Published in IR Alert – August 13, 2009
Finance chiefs and their peers in the executive suite generally respond favorably to the idea of measuring the effectiveness of key corporate functions such as sales, marketing, capital formation, technology deployments and talent acquisitions. The logic of ROI
compels senior management to examine all these functions through the prism of simple questions such as “How well is this function working?” “How do I know?” “In what ways does the function need to improve?”
But the application of this eminently reasonable line of inquiry to investor relations (IR) stumbles on the limitations of prevailing methods of IR perception research and program assessment. Addressing these limitations can boost the return on corporate investments in IR.
Of the main methods of measurement in IR (See side bar), perception studies can provide the most direct and structured measure of investor sentiments. In fact, when done right, perception studies can provide the ultimate measure of the effectiveness of an IR program: that is, the alignment (or divergence) of the views of insiders and investors.
Regrettably, perception studies often fall short of this potential. The typical IR perception study today amounts to little more than investor quotes in paraphrase – with no quantification, no audience segmentation, no attempt to place investor perceptions in the context of broader market perceptions. And this approach has remained largely unchanged, even as capital markets convulsed through one major transformation after another – even as senior managers increasingly develop a finer appreciation of the importance of IR. Still, IR practitioners employ the same methods and deliver a perception-research product strangely resistant to substantive improvements in scope and sophistication. So how exactly does perception research need to change?
Combine qualitative and quantitative methods— The objective of a perception survey is not just to compile and regurgitate respondents’ comments. A thoughtful survey should project the researcher’s voice — a unique perspective that organizes and prioritizes the findings in an analytical framework, laying the foundation for actionable answers.
One method for shaping survey findings is to quantify them. But many IR practitioners still resist the idea of using quantitative methods, however much they may help prioritize and concretize the findings. Perception studies still feature sentences about what “many” or “most” investors feel, think or expect.
Of course, these observations are not worthless, but they are not worth much either. They don’t address subtler questions such as exactly how many investors espouse the view, or whether the view is more or less common among certain types of investors, in particular geographies. How heavily does a particular view weigh on particular portfolio managers’ investment decisions? How urgently does the company need to address a particular set of perceptions compared to others?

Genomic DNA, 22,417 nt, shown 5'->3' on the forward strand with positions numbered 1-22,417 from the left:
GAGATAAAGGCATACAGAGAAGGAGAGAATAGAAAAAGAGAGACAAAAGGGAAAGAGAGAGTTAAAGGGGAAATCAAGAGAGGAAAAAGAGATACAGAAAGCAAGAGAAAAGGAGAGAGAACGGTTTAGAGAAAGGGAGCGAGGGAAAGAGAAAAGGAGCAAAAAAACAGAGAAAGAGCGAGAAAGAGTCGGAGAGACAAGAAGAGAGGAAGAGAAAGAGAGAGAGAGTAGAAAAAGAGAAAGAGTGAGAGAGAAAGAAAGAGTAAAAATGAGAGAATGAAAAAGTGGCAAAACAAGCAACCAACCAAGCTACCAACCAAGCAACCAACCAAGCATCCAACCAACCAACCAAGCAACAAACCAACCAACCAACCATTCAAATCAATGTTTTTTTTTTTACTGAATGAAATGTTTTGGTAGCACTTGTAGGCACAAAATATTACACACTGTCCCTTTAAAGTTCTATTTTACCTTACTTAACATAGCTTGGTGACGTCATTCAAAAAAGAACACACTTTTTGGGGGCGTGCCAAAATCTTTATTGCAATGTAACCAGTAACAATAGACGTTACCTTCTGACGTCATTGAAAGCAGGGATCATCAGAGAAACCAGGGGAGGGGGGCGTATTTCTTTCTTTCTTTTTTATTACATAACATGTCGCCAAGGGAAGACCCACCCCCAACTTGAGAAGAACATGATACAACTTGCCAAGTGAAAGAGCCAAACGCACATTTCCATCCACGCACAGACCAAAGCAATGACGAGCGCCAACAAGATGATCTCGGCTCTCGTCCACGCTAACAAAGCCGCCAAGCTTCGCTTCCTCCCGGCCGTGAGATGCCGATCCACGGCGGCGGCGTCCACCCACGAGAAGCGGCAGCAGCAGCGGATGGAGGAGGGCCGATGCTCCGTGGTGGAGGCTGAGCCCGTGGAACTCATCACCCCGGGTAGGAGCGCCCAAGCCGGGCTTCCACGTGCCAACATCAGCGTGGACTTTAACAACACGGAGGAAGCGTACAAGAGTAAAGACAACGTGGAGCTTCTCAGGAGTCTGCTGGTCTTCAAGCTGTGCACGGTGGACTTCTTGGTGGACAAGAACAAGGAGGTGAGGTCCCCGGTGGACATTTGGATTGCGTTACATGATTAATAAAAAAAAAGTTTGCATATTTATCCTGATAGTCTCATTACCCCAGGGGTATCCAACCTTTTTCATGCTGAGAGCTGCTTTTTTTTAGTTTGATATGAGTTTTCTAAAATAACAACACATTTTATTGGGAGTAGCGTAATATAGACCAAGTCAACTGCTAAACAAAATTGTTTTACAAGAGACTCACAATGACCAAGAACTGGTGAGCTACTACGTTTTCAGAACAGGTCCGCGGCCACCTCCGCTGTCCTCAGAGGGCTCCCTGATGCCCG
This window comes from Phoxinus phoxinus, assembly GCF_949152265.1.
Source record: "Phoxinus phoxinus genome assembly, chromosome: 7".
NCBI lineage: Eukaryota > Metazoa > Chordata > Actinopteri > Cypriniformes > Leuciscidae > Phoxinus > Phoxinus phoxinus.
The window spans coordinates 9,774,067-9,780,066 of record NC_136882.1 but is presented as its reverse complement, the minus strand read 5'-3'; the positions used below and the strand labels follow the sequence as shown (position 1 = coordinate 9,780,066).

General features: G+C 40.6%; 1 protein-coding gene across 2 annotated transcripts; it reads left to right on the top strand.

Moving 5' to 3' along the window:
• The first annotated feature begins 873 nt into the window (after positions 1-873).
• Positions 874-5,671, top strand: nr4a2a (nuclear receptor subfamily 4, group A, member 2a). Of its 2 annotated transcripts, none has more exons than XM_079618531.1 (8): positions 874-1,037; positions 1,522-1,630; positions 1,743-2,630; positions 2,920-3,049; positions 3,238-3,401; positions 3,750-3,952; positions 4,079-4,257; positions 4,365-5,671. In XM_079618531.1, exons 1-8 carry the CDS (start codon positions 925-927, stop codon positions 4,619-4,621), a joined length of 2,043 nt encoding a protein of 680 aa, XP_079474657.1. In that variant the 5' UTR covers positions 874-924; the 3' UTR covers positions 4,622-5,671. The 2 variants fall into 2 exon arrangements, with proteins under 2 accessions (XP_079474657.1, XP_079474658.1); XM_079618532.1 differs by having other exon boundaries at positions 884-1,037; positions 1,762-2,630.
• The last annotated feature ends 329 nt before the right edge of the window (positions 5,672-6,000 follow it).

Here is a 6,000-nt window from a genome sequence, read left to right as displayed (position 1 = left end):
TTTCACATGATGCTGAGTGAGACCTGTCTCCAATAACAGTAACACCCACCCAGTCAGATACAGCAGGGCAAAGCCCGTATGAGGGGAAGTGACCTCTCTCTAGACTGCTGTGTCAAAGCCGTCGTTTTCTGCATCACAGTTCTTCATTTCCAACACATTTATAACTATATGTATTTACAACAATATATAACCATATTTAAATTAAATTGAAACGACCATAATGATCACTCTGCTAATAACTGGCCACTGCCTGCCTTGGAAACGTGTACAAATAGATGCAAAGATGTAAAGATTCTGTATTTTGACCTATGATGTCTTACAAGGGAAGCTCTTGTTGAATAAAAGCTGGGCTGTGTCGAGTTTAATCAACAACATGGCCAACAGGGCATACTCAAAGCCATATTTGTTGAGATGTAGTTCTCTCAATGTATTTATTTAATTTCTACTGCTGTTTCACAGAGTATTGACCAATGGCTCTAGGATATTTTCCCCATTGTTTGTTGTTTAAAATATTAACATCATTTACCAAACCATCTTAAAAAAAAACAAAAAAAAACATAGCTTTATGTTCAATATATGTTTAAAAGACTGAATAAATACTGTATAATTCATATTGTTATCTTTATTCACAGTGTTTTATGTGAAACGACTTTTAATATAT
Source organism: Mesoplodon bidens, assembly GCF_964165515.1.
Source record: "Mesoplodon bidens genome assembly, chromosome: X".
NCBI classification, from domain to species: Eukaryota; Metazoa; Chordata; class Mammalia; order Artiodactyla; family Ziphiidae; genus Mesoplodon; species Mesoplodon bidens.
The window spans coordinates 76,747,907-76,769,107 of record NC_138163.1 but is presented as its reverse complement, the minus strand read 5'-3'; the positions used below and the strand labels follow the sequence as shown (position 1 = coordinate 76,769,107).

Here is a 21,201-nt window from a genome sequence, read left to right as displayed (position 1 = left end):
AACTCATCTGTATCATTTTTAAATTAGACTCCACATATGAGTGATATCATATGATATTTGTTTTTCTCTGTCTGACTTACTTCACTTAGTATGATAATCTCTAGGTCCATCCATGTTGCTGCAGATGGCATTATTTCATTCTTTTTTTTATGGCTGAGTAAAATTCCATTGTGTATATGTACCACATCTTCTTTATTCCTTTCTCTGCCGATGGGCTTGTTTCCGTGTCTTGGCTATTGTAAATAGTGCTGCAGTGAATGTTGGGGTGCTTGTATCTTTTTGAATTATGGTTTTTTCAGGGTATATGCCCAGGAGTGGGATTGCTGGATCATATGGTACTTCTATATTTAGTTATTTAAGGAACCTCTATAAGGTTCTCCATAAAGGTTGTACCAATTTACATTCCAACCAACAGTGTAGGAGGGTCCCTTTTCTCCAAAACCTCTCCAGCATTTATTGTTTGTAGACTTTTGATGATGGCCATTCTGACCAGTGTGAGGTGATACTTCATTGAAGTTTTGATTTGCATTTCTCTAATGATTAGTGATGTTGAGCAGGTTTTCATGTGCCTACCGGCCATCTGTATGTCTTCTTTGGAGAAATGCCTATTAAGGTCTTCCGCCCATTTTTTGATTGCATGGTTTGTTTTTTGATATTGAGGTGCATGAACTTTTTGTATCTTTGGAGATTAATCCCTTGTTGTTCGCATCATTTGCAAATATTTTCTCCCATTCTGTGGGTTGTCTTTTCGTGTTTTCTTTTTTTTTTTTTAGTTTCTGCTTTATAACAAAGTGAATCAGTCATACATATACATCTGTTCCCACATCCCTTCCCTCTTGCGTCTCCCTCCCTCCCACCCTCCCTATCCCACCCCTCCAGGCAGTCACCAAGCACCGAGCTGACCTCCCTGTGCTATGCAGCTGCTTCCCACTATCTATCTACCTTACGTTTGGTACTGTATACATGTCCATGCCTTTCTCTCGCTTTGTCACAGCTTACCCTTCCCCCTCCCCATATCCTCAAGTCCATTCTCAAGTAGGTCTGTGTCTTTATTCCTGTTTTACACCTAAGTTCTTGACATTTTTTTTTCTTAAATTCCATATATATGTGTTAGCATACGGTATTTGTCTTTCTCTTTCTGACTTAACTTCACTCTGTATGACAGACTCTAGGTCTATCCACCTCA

So far, IR practitioners have either rejected quantitative methods or embraced them with methodological ineptitude. Consider, for example, the use of biased response scales (1 through 6, for example) that do not contain a mid-point – a proxy for a neutral response. Instead of discovering investor perceptions, these scales tend to dramatize and distort them, creating an illusion of firmly held opinions. In the meantime, these scales mask investors’ doubts, hesitations, mixed, tentative or neutral sentiments, which often prove more telling precursors of investment decisions.
The failure to integrate quantitative methods into IR perception research keeps the discipline far below the accepted standards elsewhere in corporate market research. Across corporate functions – from product marketing to strategic planning, from HR to IT – quantitative methods have long become commonplace. Whether companies are assessing customer or employee satisfaction, return on investments in a new product or a software deployment, they rarely find comfort in hazy findings.
They don’t develop products because the VP of marketing senses quite a bit of demand. Neither does the VP get promoted because he intuits that customers are generally satisfied. Sophisticated companies today employ sophisticated research methods, across departments. They develop and test hypotheses, they quantify their findings and track changes over time. They often use statistical analysis that may cause experienced statisticians to gasp in amazement.
One of the most irrelevant questions that strangely dominates the thinking of perception researchers is what method works best: qualitative or quantitative, Web surveys, focus groups or phone surveys, yes-or-no responses or scaled responses. The rhetoric around these questions tends toward simplistic extremes that simply miss the point. There are avid advocates of quantitative surveys and researchers who avidly oppose them. There are traditionalists who look askance at Web surveys and enthusiasts who embrace them. The irony about these affinities is that they are often mutually exclusive. The advocates of quantitative surveys cringe at what they see as glaring generalities in qualitative surveys. Conversely, quantitative surveys are sometimes dismissed as pseudo-scientific gimmicks.